CUPE 727 and 1285 have had positive experiences at the bargaining table with their respective school districts in Alberni and Kootenay-Columbia, BC—something that was seldom the case in previous rounds since 2001. 

According to CUPE 727 President Nancy Bell, the bargaining environment over the previous 20 years was so rough that her local expected another difficult round this time, so they attended training at the Harrison Winter School and organized members to be “ready to do battle.”

But Bell added that her local also tried a different approach this round, speaking to the employer about the district’s relationship with the members who work for it—not as CUPE members, but as their employees. The employer began to understand that the issues the union was talking about didn’t just affect CUPE as an organization, but also the people who work for the district and live there was well. That’s when things really started to smooth out, she says.

“It was very refreshing to see the turnaround at the table and how at the end of bargaining we felt very respected,” said Bell. “We could see there was a real effort on the employer’s side to listen to the concerns that we’d had – and there were no concessions.”

A big concern for CUPE 727 was hours for education assistants (EAs). The local bargained for additional hours so that EAs working four to five hours now have six hours per day.  “It’s a real boost for EAs who up until now had to work at two or three jobs just to make ends meet,” said Bell.

Bell credits local money bargained in the provincial framework agreement with giving the local the opportunity to bargain Professional Development Days for EAs and acquire language for compassionate and bereavement leave that wasn’t in their collective agreement. At the ratification meeting, a member stood up and said that this was the best collective agreement language he had seen in thirty years.

“There was really something in the package for everybody. It’s not often you can do that,” said Bell, noting that the different relationship in this round of bargaining opened the door for better communication: “That’s trust. We’ve managed to get to a point of trust.”

Bell thanks the bargaining committee, CUPE BC and CUPE National for their support as well as her national servicing rep. “It’s not just my positive experience, it’s what everybody has put into it and has given to us.”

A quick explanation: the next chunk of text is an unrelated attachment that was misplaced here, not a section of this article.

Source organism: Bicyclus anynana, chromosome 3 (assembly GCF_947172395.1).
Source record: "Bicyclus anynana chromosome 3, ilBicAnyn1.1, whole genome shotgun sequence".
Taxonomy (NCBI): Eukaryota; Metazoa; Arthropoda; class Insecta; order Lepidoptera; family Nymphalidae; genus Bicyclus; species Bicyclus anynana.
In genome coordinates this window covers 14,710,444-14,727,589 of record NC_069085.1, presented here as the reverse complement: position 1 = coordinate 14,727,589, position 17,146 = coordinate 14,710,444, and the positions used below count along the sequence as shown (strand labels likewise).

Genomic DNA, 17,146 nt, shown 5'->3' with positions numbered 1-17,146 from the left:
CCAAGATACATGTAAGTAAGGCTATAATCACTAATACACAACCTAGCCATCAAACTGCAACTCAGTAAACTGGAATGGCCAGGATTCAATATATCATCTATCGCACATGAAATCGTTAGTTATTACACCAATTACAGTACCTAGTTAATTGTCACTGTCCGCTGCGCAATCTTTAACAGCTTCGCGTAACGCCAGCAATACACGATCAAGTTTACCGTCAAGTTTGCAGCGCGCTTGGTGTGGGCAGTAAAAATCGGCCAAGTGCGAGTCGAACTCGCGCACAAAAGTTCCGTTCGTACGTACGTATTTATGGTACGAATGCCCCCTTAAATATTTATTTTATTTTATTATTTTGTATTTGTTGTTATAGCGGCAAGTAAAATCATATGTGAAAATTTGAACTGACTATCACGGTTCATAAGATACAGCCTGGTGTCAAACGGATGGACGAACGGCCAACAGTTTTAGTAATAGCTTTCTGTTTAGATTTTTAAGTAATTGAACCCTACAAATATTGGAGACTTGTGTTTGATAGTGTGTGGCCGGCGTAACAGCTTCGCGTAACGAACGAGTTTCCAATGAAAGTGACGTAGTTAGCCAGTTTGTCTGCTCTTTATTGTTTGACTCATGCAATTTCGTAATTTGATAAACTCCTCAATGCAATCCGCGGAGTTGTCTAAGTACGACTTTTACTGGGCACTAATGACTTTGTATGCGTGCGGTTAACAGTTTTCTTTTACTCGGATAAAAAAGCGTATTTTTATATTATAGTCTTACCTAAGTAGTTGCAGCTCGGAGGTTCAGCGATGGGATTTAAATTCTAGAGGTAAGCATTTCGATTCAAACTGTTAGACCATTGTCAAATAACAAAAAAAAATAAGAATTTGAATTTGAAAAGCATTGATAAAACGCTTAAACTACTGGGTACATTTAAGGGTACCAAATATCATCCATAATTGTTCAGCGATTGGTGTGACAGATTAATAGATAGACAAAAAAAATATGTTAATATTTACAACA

Having a worker-friendly government has made a difference as well. In the fall, Bell received a telephone call from Minister of Education Rob Fleming’s office to meet with the Minister.

“I was very appreciative of the fact that he was interested in knowing us as a small community and how cuts had affected us, both educationally and economically,” said Bell. “And I think he really heard us. Whether you’re in a big city or in a small community, we’re still raising children and we hope to send them out to be productive people for our country.”

CUPE 1285 Acting President Heidi Mann and her bargaining committee were mostly new to bargaining so they relied a lot on the experience of the one member who had bargained previously. “The committee was wonderful,” said Mann. “Everyone had some really great ideas and the ideas and conversation around everything were great.”

A big win for members was removing a Letter of Understanding from their current collective agreement that required all CUPE 1285 workers to take one non-instructional day off.  The local used part of its bargaining money to get that day back and they increased self-funded Professional Development funding. Members cheered when they found out that the LOU making them take a day off was gone.

The new collective agreement also increased family illness responsibility days from three to five and CUPE 1285 got some really good language around vacation scheduling. In the past, vacation was granted only at the discretion of the employer and operational requirements. Through bargaining, they removed that language so that now vacation is automatic and no longer at the discretion of the employer.

Previously, 10-, 10.5- and 11-month employees had a hard time scheduling their vacations outside of Christmas and spring break. Those with five or six weeks of vacation were denied. With a new vacation selection process bargained into their collective agreement everyone with five- or six-weeks’ vacation can choose vacation days in advance. This June, members will select their vacation by classification and then in order of seniority, picking blocks of no fewer than two days and no more than five days. After everyone has made a first selection, they’ll do a second round.

CUPE 727 (Alberni) represents approximately 200 members in the Alberni School District. CUPE 1285 (Kootenay/Columbia) also represents 200 members. Their collective agreements have been ratified by members of the locals as well as the school district boards.